Prison expands education for inmates

| 06/05/2019 | 11 Comments
Cayman Islands Conditional Release Board, Cayman News Service

HMP Northward inmates learn skills (file photo)

(CNS): The Cayman Islands Prison Service is increasing the education opportunities it offers to inmates this year with new programmes that expand vocational training and preparation for re-entry into society. Prison Director Steven Barrett said the prison will introduce a number of new workshops, including plumbing, electrical training, auto mechanic repairs and appliance repairs. The need for prisoners to improve their life chances while in jail has become even more important to the inmates as the Conditional Release Law requires them to show successful rehabilitation before they are eligible for parole.

For most inmates one of the main factors for consideration by the board overseeing prisoner releases is their ability to get a job, which can determine their fitness for parole before their sentence is complete.

“We are keen to ensure that these work opportunities are integrated with our education portfolio. It is less about the nature of the work, although that is important, but it is more about the competencies that will be developed for those who participate in these programmes, competencies that will be industry transferrable,” Barrett explained in a press release about the expanding rehab programmes.

Getting work after being released can be an uphill struggle and has contributed to Cayman’s high recidivism rates among offenders. But having real qualifications or skills will give them a greater chance of staying crime-free on the outside.

Deputy Director of Rehabilitation Aduke Joseph-Caesar said the goal of vocational training is to reduce inmates’ risk of recidivating by teaching them marketable skills they can use to find and retain employment following release from prison.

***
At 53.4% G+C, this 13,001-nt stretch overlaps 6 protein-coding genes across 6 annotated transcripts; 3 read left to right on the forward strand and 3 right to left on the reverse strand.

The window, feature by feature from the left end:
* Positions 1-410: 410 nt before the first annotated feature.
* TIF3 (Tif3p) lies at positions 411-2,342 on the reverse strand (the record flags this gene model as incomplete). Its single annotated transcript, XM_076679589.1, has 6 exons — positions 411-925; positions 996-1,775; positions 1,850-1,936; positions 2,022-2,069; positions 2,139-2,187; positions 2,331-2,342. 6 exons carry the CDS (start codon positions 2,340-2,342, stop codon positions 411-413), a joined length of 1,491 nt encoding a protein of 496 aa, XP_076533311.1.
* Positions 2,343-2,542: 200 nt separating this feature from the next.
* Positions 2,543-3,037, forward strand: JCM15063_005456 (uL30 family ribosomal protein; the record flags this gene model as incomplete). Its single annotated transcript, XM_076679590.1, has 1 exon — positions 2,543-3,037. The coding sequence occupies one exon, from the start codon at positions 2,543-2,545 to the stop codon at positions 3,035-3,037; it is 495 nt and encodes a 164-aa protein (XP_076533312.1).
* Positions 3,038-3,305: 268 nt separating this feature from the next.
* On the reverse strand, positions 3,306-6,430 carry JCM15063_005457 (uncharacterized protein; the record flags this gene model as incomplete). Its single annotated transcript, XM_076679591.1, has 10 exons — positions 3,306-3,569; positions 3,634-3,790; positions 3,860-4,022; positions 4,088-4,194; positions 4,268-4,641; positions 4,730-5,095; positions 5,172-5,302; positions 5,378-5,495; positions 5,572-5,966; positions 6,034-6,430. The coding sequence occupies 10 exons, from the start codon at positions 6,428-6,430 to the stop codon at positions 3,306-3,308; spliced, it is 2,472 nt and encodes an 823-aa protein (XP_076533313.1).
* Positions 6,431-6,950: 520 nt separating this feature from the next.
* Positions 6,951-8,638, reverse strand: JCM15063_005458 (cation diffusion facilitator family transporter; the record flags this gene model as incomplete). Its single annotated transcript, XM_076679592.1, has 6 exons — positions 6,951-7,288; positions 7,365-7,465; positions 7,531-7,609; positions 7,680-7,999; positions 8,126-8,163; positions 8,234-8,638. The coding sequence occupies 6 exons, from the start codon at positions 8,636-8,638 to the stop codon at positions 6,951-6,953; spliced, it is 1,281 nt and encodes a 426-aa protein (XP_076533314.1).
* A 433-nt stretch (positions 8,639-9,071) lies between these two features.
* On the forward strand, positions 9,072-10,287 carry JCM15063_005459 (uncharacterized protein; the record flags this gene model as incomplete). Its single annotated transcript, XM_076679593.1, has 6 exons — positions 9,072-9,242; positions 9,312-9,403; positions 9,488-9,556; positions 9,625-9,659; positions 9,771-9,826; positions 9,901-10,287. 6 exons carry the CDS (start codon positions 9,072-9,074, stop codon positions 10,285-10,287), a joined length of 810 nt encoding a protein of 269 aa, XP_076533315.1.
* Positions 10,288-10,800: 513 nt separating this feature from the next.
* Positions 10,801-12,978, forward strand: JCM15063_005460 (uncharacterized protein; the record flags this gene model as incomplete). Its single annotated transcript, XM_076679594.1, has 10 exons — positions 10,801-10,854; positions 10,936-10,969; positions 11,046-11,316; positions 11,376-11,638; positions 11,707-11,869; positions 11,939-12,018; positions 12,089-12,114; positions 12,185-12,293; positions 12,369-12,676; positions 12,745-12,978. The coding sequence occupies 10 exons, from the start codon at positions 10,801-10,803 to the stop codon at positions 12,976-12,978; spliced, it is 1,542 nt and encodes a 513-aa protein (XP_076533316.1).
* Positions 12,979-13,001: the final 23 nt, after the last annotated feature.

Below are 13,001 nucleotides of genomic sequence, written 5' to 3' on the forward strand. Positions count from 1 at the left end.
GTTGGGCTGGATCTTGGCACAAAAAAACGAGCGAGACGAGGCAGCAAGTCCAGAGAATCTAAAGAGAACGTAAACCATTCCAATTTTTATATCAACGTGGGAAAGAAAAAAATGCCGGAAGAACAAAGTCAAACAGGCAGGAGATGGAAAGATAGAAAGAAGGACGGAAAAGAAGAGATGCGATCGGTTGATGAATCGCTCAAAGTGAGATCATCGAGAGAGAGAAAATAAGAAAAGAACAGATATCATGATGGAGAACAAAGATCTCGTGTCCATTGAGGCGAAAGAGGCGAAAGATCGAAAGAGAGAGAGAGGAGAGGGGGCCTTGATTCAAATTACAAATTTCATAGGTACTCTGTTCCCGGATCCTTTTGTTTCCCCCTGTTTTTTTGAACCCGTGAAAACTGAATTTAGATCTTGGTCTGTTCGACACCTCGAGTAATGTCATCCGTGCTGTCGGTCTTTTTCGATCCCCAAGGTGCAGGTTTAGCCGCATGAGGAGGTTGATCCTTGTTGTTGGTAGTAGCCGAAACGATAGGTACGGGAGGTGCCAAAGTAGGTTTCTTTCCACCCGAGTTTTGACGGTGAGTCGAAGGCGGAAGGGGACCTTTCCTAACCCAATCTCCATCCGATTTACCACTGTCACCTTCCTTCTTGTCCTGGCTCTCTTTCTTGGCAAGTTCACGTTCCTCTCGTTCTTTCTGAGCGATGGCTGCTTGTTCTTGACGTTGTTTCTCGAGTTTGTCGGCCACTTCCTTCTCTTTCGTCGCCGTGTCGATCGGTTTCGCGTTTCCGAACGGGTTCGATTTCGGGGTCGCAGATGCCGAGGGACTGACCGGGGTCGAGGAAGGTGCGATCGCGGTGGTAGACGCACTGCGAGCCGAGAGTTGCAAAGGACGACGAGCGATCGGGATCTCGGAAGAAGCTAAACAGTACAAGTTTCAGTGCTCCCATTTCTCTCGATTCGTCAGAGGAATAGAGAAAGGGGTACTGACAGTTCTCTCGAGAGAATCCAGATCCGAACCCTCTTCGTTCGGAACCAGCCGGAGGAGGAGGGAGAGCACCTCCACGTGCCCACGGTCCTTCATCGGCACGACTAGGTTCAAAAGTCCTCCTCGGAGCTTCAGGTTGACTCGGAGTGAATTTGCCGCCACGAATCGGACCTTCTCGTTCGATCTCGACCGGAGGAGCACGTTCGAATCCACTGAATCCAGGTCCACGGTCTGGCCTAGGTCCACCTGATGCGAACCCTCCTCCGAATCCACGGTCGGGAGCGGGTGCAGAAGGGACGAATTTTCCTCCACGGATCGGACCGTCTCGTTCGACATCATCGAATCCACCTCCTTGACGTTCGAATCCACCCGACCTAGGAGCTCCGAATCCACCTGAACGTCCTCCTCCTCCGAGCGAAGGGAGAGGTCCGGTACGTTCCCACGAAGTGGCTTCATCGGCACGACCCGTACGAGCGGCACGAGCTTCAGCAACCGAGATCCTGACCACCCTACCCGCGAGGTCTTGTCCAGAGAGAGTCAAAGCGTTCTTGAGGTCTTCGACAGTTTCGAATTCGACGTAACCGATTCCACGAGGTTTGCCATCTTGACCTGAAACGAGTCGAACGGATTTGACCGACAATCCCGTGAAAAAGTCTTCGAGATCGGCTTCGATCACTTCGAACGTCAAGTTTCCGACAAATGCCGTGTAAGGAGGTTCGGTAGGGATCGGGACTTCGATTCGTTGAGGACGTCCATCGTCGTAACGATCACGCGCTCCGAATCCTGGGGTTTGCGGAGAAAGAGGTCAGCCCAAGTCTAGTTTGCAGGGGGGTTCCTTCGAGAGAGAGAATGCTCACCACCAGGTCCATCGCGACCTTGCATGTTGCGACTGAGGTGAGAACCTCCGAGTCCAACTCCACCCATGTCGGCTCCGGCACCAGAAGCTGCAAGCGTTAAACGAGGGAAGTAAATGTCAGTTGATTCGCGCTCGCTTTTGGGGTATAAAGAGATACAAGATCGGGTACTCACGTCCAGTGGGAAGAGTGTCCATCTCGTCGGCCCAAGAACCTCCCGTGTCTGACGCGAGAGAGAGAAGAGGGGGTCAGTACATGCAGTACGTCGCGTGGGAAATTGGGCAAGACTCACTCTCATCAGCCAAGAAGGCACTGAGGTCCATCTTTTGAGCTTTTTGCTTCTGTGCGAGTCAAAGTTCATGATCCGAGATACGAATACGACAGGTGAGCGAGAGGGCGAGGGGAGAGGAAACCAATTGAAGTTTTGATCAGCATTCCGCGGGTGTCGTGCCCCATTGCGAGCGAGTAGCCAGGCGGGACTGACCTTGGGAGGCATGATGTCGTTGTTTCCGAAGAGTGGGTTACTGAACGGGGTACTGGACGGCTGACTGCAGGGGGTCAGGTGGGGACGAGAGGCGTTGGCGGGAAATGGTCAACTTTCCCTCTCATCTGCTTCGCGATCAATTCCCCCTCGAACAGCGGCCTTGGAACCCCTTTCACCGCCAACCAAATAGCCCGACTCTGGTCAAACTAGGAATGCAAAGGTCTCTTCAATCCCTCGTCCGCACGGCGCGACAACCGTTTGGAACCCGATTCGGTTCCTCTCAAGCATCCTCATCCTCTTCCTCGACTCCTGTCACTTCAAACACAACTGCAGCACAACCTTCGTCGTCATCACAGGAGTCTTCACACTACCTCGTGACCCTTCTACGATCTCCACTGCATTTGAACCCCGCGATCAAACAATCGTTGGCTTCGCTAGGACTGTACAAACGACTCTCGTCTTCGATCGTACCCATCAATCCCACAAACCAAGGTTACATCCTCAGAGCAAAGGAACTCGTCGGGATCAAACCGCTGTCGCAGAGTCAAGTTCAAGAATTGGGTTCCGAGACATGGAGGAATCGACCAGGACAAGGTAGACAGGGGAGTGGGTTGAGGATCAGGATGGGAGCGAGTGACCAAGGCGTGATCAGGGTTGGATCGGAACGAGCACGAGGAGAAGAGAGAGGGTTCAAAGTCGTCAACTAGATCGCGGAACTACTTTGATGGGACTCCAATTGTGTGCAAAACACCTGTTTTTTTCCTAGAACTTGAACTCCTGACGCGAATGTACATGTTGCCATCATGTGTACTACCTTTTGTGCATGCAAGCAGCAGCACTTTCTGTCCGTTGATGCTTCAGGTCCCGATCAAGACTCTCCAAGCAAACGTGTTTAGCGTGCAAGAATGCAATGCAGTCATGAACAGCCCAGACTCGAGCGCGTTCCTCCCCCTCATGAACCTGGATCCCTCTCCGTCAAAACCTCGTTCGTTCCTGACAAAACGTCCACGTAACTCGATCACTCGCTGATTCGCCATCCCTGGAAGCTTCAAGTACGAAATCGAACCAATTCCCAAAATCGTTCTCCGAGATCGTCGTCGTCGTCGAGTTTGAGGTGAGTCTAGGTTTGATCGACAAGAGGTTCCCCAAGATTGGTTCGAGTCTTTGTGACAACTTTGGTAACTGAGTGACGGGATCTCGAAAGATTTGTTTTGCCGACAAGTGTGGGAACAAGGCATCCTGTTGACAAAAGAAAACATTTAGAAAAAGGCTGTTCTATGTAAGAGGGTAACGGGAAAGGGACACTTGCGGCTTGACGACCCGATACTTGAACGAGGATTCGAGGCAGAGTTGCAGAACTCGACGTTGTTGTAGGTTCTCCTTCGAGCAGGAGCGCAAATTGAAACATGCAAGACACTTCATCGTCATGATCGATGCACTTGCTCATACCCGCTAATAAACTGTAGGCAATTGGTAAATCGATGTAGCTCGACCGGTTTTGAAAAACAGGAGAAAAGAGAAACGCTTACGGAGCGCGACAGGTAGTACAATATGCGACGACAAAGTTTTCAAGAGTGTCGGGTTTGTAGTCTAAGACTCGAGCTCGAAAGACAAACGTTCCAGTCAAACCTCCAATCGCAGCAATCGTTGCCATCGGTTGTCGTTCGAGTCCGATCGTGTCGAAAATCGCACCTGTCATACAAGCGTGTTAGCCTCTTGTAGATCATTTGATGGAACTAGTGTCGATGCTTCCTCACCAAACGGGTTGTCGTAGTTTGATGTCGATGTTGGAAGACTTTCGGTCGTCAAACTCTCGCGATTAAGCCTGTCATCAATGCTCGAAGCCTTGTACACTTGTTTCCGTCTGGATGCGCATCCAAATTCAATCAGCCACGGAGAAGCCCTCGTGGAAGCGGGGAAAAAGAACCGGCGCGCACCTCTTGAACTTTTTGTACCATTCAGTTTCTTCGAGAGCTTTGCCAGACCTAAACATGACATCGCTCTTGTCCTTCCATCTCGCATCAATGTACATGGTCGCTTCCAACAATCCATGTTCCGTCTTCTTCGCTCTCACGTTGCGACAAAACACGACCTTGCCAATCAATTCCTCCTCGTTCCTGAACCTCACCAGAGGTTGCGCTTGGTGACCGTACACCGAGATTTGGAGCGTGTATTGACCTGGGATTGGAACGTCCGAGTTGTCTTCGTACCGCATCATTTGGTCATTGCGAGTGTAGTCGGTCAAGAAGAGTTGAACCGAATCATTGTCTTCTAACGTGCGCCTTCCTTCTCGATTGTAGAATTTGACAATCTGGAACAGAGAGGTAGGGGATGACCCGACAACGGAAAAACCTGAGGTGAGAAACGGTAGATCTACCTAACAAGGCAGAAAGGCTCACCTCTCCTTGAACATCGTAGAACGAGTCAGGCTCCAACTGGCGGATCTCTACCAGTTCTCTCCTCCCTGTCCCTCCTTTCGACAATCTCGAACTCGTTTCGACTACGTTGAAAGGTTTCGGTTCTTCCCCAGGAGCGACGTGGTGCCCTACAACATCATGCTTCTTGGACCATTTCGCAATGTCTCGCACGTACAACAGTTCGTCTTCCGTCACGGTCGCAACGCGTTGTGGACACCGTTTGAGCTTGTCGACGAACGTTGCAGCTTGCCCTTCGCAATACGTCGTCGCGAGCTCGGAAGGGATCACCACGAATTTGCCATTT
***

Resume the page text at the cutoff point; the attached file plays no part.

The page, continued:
“Hands-on training can make a huge impact as it enables inmates to participate in apprenticeship programmes and connect with prospective employers, giving them access to jobs that provide reasonable salaries that help to stabilise their lives after release,” she said.

“Some vocational training programmes include opportunities to put in man hours which count towards industry-recognised credentials and certificates.”

Officials said the training will still be provided by prison officers who are trained and certified to deliver vocational courses, in conjunction with the University College of the Cayman Islands using City & Guilds and the Institute of the Motor Industry curriculum and certification.

In the past, whenever the prison is at or over capacity or there are security challenges, rehabilitation courses have been the first thing to suffer as officers are redeployed.

However, the prison said that a “full suite of programmes is scheduled to commence in June” and will run on a six-month cyclical basis. Inmates will complete all of the core competencies, such as basic math and English for the workplace, employability skills training, life skills, interpersonal skills, and emotional intelligence, as well as the programmes which they are found to need in psychological assessments.

Vocational programmes already underway include the woodwork shop, the agricultural project and the Fresh Start construction industry training programme. Now vocational training will also support more traditional academic courses.

According to officials more than 100 inmates completed online courses last year. Five passed the Caribbean Examinations Certificate Exam, three completed tertiary education degrees in areas ranging from theology to continuing education, while three enrolled in higher learning. An additional 25 inmates completed university and college level certificates.

Meanwhile, the Fresh Start construction industry training programme supported by private sector partners Phoenix, Clan Construction and Encompas is ongoing, with 14 men enrolled.

Last year, 16 inmates enrolled in the Fresh Start rehabilitation programme and four of them participated in the Release on Temporary Licence (ROTL) programme, which allowed them to be released into the community with certain restrictions once they secured employment with one of the Fresh Start companies.

The woodwork shop project also trains inmates in health and safety, hand and power tools operations and the construction of many items, including picnic tables, garbage can holders, park benches and swings among other things. HMCIPS is also piloting a new course in barbering, which will provide inmates with the opportunity to get a certificate.